When Organizations “Just Leave”

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iStock_000009672442SmallLast week’s post addressed individuals “just leaving” before having a clear picture of where they were going. When I began to write it, I thought that I had to focus the post on individuals since organizations don’t just leave. But, in their own way, they actually do. After all, “just leaving” is in the eye of the beholder.

While it may be an oversimplification, organizations are collections of people working together to deliver products or services; many, though not all, do so within the context of a broader vision and mission. Their products and/or services are delivered to specific markets.

Through this lens, an organization may choose to leave its people, its markets, one or more of its product/service lines, or even its vision and mission.


In early October 2003 an American airstrike hit a hospital in Kunduz, Afghanistan. Dozens of people were killed and injured, including several medical personnel serving on behalf of Doctors Without Borders. Reluctantly, the organization withdrew from Kunduz, leaving the war torn region grossly underserved. Sometimes, organizations–like individuals–find themselves in untenable situations that require an immediate retreat.


However, sometimes organizations “just leave” for economic reasons, and they do so in ways that create significant hardship for their people and the communities they are leaving. Factories are shuttered; storefronts are boarded up; offices are vacated. Jobs are eliminated, or are moved elsewhere. All too often, the announcements and the actions come after considerable analysis and planning in headquarters, but with little or no forewarning for those who will be affected. Generally, the law is obeyed, union contracts–if they exist–are complied with, personnel policies are adhered to. But the leaving is experienced as a negative failure at the local level. “They just left.”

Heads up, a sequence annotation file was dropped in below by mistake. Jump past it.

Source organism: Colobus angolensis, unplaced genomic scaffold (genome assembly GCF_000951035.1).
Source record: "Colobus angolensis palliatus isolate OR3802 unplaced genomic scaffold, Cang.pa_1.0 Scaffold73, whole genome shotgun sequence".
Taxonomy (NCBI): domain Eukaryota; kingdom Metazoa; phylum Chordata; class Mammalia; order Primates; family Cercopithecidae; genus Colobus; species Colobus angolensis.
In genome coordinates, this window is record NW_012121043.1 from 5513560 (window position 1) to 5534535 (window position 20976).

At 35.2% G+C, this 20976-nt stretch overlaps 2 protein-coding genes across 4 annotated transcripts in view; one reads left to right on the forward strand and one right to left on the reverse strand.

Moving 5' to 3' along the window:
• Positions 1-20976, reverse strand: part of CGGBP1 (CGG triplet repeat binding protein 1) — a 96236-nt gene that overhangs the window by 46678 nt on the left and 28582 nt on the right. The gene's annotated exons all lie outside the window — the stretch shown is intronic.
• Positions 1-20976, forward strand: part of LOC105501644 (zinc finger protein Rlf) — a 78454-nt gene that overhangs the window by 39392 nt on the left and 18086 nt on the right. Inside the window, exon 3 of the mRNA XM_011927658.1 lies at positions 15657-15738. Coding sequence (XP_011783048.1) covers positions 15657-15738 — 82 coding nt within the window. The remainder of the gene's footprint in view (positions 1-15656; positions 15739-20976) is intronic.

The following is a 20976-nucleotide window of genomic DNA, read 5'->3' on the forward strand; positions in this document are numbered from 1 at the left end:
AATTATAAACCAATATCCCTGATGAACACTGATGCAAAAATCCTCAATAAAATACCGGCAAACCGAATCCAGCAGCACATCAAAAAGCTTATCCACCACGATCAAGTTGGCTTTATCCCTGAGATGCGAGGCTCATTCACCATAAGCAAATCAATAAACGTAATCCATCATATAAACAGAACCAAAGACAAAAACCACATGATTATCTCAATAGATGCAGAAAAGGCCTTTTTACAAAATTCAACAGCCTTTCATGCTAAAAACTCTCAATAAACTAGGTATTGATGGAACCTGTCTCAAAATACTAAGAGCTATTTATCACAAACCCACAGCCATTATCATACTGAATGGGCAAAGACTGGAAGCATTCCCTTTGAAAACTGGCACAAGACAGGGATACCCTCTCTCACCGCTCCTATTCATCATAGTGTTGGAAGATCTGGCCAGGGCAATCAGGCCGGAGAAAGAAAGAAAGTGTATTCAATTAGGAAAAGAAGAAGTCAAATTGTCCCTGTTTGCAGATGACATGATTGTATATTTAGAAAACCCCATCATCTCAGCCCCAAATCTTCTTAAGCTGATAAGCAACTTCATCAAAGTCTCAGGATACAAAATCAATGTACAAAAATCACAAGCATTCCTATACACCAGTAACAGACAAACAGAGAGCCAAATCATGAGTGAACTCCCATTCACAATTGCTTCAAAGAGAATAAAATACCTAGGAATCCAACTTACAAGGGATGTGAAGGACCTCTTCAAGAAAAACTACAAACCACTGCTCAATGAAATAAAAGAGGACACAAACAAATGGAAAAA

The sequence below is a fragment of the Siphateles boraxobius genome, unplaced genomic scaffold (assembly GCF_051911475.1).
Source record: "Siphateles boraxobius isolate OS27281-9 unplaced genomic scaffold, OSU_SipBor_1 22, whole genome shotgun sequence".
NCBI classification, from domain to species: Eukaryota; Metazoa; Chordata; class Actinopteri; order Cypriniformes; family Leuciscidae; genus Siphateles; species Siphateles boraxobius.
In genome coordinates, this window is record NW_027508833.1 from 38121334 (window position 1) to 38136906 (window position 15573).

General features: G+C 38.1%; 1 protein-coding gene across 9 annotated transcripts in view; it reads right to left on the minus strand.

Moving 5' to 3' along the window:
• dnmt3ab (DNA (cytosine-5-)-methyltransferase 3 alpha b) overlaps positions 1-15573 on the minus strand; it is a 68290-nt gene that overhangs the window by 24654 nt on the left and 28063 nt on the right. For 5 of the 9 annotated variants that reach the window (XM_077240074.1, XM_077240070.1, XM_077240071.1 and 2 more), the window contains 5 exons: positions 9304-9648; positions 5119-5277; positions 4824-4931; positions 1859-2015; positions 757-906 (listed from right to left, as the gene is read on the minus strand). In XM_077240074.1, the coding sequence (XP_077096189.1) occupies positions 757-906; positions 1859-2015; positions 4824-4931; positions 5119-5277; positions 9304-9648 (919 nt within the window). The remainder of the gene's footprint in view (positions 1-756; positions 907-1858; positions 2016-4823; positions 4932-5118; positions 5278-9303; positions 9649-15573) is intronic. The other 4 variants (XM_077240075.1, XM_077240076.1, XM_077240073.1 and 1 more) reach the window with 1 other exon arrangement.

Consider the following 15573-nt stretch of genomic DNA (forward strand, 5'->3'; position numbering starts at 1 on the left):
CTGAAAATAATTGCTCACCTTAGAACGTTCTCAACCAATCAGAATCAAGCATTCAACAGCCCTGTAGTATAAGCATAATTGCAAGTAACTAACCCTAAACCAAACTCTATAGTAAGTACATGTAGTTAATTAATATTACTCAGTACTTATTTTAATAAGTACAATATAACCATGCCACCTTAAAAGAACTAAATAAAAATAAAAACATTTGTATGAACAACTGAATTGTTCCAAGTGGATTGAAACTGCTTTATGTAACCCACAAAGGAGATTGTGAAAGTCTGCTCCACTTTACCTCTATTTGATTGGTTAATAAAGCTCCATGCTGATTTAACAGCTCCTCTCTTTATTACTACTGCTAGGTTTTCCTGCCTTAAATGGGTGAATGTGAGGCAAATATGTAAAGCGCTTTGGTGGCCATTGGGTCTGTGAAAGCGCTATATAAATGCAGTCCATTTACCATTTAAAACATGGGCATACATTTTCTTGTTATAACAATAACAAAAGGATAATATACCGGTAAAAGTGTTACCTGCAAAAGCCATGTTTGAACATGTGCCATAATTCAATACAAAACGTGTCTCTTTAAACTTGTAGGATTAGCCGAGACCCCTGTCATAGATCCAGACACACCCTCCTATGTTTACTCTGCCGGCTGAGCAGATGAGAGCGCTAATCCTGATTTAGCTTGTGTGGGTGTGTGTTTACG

To me, there is another way to “just leave” in this situation; it is one that I have recommended to clients in the past. Engage those being left in defining how to make the leaving a success. “How do we successfully end our operations here…successfully for you as employees, successfully for your families, successfully for the community, and successfully for us as an organization?” By returning a sense of control to those being impacted by the change, you are not only reducing the level of disruption they are feeling. You are also positively affecting how your brand will be seen. You are no longer “just leaving.”


There are times when organizations leave their product/service offerings. As a sometime photographer I experienced this first-hand about a decade ago. I used to shoot Scala, a black and white slide film, with my Minolta pro camera. In one year, Agfa, which manufactured Scala, went out of business, and Minolta merged with Konica; they left the field of photography altogether to focus on office products. Their leaving was understandable. Quite simply, digital photography was replacing film at all levels of the market; the industry was being shaken up from all directions.

I cannot speak to the experience of the employees when these two corporate departures took place; I can speak to the consumer experience. Initially I saw this as a negative change. I preferred film to digital, which does not capture black and  white the same way. I had thousands of dollars of lenses suitable for Minolta–but not other–camera bodies. (For those unfamiliar with photography, different manufacturers use different lens mounts, making it difficult, and expensive, to switch brands.) Yet, while the transition was uncomfortable, it proved to be manageable.

Scala film required special processing; there were perhaps a half-dozen labs in the country that developed it at the time. One by one they closed down their Scala darkrooms as the demand faded; as late as this spring there was still one available for those still shooting with the film.

Minolta sold all of its patents to Sony, which began developing digital camera bodies that could use Minolta lenses. Today, Sony’s digital cameras are highly regarded in the world of pro photographers. I still shoot with the Minolta lenses, along with some newer lenses manufactured by Sony. My digital camera bodies are made by Sony.

If your organization is planning to leave product/service lines, pay attention to the customer experience. Communicate with them; if possible, offer them paths to successfully transition to other ways of accomplishing what your products/services were providing to them. Leave, but don’t abandon your customers in the process.